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Types of xylem histology in vines, rather than types of cambial activity and xylem conformation, form the focus of this survey. Scandent plants are high in conductive capability, but therefore have highly vulnerable hydrosystems; this survey attempts to see what kinds of adaptations exist for safety and in which taxa. A review of scandent dicotyledons reveals that a high proportion possesses vasicentric tracheids (22 families) or true tracheids (24 families); the majority of scandent families falls in these categories. Other features for which listings are given include vascular tracheids, fibriform vessel elements, helical sculpture in vessels, starch-rich parenchyma adjacent to vessels, and other parenchyma distributions. The high vulnerability of wide vessels is held to be countered by various mechanisms. True tracheids and vasicentric tracheids potentially safeguard the hydrosystem by serving when large vessels are embolized. Many vines and lianas have many narrow vessel elements (often fibriform vessel elements) in addition to wide vessel elements. The narrow vessel elements are held to increase safety. In comparing scandent with nonscandent genera within a family, one finds in some cases that tracheids occur in the scandent species, whereas fiber-tracheids or libriform fibers occur in the nonscandent ones. The same is true of vasicentric tracheids in vining species as compared to nonvining relatives; vasicentric tracheids are so abundant in some families (Passifloraceae) that libriform fibers have been lost partially or wholly. New familial records for presence of vasicentric tracheids include Cucurbitaceae and Polygonaceae, and new generic records include Antigonon, Lycopersicon, and Mandevilla. Various xylem features suggest presence of auxiliary conductive capabilities when main vessels fail. Parenchyma distributions in vines, especially those in which parenchyma surrounds fiber-sheathed vessels, may offer mechanical flexibility in vines, just as presence of wide rays does. However, starch-rich axial parenchyma adjacent to vessels may provide not merely a means of storing to facilitate growth events but, additionally, a way in which hydrolysis of starch could result in movement of sugar into vessels, permitting osmotic entry of water into given areas. Adaptations which seem to lend safety to the hydrosystem are much less in vines and lianas of perpetually moist tropical regions than they are in taxa subject to periods of drought or frost.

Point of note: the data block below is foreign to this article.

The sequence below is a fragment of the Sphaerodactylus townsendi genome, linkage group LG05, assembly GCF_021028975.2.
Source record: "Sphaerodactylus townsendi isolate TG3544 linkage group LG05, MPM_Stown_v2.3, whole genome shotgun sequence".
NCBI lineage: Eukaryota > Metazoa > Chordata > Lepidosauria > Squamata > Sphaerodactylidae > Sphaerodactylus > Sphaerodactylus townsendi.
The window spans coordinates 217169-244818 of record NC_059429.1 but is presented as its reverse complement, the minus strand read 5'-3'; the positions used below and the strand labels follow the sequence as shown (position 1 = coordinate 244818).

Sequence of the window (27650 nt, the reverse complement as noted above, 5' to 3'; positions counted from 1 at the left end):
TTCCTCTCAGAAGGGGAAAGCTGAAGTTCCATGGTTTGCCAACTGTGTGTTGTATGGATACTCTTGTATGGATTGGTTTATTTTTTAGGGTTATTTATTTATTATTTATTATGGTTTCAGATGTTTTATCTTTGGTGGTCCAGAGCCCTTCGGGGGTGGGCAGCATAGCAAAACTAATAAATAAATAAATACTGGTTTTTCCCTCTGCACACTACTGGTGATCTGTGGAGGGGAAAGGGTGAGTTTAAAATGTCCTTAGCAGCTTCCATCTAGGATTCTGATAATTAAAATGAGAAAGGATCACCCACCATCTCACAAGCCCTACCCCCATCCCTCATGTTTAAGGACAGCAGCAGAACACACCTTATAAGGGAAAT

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© 1985 Sherwin Carlquist

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